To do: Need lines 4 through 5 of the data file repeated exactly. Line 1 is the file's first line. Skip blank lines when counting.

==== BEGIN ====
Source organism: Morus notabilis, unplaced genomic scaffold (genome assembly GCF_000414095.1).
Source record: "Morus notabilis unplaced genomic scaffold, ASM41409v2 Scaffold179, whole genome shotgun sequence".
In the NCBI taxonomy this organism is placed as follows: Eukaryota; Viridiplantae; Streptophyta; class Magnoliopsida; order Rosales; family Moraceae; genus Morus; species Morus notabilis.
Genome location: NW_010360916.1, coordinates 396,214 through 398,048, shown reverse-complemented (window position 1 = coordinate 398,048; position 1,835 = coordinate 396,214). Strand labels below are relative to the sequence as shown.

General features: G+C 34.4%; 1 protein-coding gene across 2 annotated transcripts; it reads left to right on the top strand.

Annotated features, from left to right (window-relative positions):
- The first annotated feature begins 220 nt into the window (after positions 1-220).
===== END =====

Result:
Genome location: NW_010360916.1, coordinates 396,214 through 398,048, shown reverse-complemented (window position 1 = coordinate 398,048; position 1,835 = coordinate 396,214). Strand labels below are relative to the sequence as shown.

General features: G+C 34.4%; 1 protein-coding gene across 2 annotated transcripts; it reads left to right on the top strand.